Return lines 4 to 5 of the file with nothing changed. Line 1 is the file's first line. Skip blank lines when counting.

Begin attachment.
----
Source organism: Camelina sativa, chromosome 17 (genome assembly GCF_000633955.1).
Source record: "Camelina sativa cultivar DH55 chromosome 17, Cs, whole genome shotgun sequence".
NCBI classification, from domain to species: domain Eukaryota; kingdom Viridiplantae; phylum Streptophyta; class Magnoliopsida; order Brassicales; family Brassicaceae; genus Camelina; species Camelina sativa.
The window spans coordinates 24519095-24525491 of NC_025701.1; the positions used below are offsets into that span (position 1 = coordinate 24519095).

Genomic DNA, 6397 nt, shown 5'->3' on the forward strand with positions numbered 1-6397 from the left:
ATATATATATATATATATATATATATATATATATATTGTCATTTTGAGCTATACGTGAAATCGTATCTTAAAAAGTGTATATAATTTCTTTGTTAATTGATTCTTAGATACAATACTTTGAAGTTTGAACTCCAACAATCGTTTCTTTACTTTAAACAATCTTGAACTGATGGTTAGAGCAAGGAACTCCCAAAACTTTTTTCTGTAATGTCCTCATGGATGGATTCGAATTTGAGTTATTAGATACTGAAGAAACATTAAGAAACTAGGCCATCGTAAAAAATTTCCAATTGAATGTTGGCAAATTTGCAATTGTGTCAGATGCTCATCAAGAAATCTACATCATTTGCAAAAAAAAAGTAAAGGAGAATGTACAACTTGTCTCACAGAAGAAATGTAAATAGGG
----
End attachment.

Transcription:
The window spans coordinates 24519095-24525491 of NC_025701.1; the positions used below are offsets into that span (position 1 = coordinate 24519095).

Genomic DNA, 6397 nt, shown 5'->3' on the forward strand with positions numbered 1-6397 from the left: